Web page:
Sermon for Easter 2021

Alleluia Christ is Risen, He is Risen indeed Alleluia!!

Image by the French Impressionist James Tissot – original in the Brooklyn Museum

It’s not easy to convey a sense of wonder, let alone resurrection wonder, to one another. It’s the very nature of wonder to catch us off guard, to circumvent expectations and assumptions. Wonder can’t be packaged, and it can’t be worked up. It requires some sense of being there and some sense of engagement.

Eugene Peterson “Living the Resurrection

I think we might agree that today we are here to celebrate the Resurrection; but what exactly do we mean by that? Now this is neither the time nor the place to see how many angels I can stack up on the head of a pin, so we don’t want a highfaluting theological explanation, what we want is something more tangible, more experiential and more down to earth.

There is a point in the Easter Vigil when after recalling the history of the people of Israel, we suddenly switch the lights on and announce – Alleluia Christ is Risen and the congregation responds – He is Risen indeed Alleluia!! If this ritual gives the impression that the Resurrection is a sudden change from despair to joy, then maybe we need to think again.

That’s not how it was for Mary in the Garden, for the disciples on the road to Emmaus or those gathered in the upper room or indeed those who fished all night and caught nothing. These four instances are captured in our Eucharistic prayer today:

In the first light of Easter
glory broke from the tomb
and changed the women’s sorrow into joy.

From the Garden the mystery dawned
that he whom they had loved and lost
is with us now in every place for ever.

Making himself known in the breaking of the bread,
speaking peace to the fearful disciples,
welcoming weary fishers on the shore,
he renewed the promise of his presence

SEC Eucharistic Prayer for Easter to Pentecost

In all of these cases “the mystery dawned”, a slow realisation as to what had happened. Jesus, the man who had been with them for a while had been put to death on a cross and they had seen that happen. So of course encountering Him again took some time to sink in.

For the disciples on the road to Emmaus and those in the upper room, it was remembering what He had said when he was with them through experiencing His present actions that restored their faith in Him. For the fishermen, they had worked all night and caught nothing, but still they were given hope by a ‘stranger’ on the shore and experienced a bumper catch. For Mary, it was the love that spoke her name that she experienced whilst talking to the one she took to be the gardener. As Paul says to the Corinthians: “And now faith, hope, and love abide, these three; and the greatest of these is love.”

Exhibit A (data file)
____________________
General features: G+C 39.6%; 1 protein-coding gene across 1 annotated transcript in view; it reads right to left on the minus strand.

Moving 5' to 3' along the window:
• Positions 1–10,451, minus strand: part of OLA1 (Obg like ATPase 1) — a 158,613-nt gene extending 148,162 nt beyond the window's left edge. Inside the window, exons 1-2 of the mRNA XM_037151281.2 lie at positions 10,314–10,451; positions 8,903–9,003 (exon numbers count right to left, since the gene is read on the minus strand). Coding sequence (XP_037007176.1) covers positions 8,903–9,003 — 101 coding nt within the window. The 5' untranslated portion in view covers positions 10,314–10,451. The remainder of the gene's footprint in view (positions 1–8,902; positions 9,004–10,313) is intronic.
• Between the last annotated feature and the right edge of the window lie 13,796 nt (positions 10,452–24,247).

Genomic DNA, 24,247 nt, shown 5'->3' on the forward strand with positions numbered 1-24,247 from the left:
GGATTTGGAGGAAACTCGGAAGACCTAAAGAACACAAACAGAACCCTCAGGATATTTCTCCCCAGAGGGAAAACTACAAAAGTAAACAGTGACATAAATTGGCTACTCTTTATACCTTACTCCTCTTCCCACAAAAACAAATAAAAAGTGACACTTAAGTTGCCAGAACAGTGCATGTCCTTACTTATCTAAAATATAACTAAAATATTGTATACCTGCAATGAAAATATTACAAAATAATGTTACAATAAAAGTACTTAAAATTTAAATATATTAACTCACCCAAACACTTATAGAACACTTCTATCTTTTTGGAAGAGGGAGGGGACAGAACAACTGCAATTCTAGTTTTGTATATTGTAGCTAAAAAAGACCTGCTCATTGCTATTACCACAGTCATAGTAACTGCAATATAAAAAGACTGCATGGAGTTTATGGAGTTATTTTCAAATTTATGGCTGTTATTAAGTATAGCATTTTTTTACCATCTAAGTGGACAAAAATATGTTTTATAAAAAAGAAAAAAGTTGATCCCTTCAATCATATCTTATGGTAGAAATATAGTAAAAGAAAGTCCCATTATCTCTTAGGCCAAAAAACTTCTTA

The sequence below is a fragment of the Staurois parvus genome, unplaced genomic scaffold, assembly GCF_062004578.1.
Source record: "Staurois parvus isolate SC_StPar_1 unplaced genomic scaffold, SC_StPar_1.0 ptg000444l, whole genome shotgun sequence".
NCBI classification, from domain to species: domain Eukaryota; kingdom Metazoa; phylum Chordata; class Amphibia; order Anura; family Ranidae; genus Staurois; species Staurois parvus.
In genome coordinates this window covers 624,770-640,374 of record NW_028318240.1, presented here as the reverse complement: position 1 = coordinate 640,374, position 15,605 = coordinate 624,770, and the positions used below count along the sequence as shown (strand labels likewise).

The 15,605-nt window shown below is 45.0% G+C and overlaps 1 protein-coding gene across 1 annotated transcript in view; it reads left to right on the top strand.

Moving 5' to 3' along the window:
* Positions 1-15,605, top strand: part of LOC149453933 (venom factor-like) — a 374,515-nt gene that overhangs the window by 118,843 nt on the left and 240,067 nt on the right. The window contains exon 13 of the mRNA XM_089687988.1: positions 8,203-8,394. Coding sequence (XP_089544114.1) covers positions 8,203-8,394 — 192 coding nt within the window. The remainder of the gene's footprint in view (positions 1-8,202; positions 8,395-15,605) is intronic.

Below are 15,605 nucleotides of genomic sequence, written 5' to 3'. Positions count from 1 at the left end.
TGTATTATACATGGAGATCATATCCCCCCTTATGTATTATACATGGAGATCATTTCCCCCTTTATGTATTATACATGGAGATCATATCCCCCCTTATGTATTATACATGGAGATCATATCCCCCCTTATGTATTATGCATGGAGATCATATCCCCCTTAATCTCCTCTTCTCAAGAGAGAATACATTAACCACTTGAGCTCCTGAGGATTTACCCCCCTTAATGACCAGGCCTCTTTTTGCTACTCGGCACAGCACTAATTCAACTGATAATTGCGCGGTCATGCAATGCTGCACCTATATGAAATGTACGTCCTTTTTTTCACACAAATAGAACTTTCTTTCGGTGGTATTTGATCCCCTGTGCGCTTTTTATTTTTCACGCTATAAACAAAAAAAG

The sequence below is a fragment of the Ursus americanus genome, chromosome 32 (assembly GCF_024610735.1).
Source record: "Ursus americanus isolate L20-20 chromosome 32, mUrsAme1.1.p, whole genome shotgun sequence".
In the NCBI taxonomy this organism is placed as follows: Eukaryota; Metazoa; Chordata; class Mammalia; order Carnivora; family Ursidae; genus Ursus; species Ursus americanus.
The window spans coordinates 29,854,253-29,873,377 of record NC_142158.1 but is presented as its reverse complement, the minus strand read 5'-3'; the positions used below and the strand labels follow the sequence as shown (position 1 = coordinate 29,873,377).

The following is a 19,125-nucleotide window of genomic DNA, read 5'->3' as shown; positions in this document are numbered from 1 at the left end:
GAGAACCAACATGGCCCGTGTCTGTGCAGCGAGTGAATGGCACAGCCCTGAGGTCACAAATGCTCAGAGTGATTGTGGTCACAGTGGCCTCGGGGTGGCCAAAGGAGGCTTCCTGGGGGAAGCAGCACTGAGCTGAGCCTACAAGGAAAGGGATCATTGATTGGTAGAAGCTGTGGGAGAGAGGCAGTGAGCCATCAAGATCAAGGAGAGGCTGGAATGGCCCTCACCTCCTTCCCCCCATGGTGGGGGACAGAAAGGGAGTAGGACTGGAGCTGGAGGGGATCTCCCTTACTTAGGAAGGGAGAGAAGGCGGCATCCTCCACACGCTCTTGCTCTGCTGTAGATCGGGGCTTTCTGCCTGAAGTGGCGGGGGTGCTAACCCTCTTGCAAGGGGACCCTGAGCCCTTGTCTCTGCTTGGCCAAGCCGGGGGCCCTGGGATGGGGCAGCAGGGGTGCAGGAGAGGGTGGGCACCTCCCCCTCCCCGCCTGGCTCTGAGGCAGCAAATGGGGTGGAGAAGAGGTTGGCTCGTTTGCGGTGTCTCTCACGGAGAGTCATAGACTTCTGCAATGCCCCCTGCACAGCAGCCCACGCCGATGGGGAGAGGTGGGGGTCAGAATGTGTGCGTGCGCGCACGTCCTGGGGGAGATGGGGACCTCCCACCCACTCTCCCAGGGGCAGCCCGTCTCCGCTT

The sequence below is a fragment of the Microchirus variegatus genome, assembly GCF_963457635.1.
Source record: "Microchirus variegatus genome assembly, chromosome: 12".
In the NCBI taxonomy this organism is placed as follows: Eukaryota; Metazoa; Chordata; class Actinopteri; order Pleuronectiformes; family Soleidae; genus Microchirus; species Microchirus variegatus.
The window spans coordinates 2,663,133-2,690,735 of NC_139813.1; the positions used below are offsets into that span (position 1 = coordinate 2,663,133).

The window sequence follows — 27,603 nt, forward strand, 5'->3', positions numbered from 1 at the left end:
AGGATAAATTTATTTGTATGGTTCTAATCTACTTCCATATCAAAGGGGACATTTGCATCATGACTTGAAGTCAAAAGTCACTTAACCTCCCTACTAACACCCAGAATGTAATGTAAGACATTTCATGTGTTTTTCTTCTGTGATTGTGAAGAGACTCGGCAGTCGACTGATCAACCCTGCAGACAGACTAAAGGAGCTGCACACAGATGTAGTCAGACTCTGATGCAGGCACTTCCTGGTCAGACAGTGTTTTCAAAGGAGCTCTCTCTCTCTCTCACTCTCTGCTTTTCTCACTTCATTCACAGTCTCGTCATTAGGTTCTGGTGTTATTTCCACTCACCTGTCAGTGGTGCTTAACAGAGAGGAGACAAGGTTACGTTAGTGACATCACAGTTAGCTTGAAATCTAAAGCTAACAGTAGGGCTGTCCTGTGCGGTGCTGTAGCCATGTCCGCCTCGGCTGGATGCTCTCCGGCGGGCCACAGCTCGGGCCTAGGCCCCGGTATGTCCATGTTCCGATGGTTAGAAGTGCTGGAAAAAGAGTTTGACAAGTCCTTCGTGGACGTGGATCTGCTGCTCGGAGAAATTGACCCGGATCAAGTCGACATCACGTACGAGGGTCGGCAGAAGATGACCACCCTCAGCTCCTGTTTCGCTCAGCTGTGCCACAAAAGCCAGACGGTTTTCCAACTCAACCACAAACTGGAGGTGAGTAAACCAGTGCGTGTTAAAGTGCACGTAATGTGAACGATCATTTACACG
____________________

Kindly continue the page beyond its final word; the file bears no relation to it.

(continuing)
Now Christian faith isn’t a pair of rose-tinted spectacles through which to look at the Cross. The Cross is still a terrible instrument of torture and horror, one of the cruelest ways ever devised by human beings to kill each other. Christian faith doesn’t gloss over all of that. No Christian faith looks through the cross, and sees in that awfulness the mystery of love, the mystery of unconditional forgiveness, the mystery of hope and the very mystery of God.
In our Lenten Study on “Lament and the Psalms”, we saw that Lament takes us from crying out in Anguish and Despair, through remembering what God has done for us in the past and asking God for help until eventually it becomes possible to respond to God again in Trust and Praise. This process has much in common with Holy Week and in particular the Triduum. Like the Resurrection is also takes some time for “the mystery to dawn”.

The Resurrection of Jesus was the creation of the new bodily practical, down to earth world, not some sort of etherial existence in the clouds, the new way of being human, the new way of being a person in this world. The Risen Jesus didn’t enter paradise. He IS paradise. Heaven isn’t a place up there beyond the sky.

Sorry if it comes as a disappointment, but missions to the moon, to Mars or to the very edge of the solar system or beyond aren’t going to bump into heaven on the way, no matter how far they go. Heaven is the Risen Christ, the Body of Christ, living by love, pure love, which sets no conditions, no boundaries, the beginnings of risen humankind, the ultimate future of humanity.

It’s in the holy mystery of the Eucharist that we share in the embodied life of the Risen Christ and it’s because we belong to this new world, that we can conquer death, that we’re able to live not just for ourselves but for others in love. The love that Christ showed us, in everything he taught and every thing he did. And it’s because of love that we celebrate the Cross at Easter.

We have all lived through a difficult year. We have faced considerable disruption to our lives and challenge to the way that we interact with each other. In fact we weren’t able to meet up at all last Easter. However, no matter what happens, Resurrection gives us the ability to be present – to live, not just forever, but for now – to “have life and have it abundantly”.

Leo Tolstoy wrote: “that he became a Christian because he saw that the men and women round about him who believed in the faith, received from it a power that enabled them to face life and death with peace and joy

So let’s all engage with the Wonder of the Resurrection, through our experience of Christ, in Faith, Hope and Love.

Alleluia Christ is Risen, He is Risen indeed Alleluia!! Amen.

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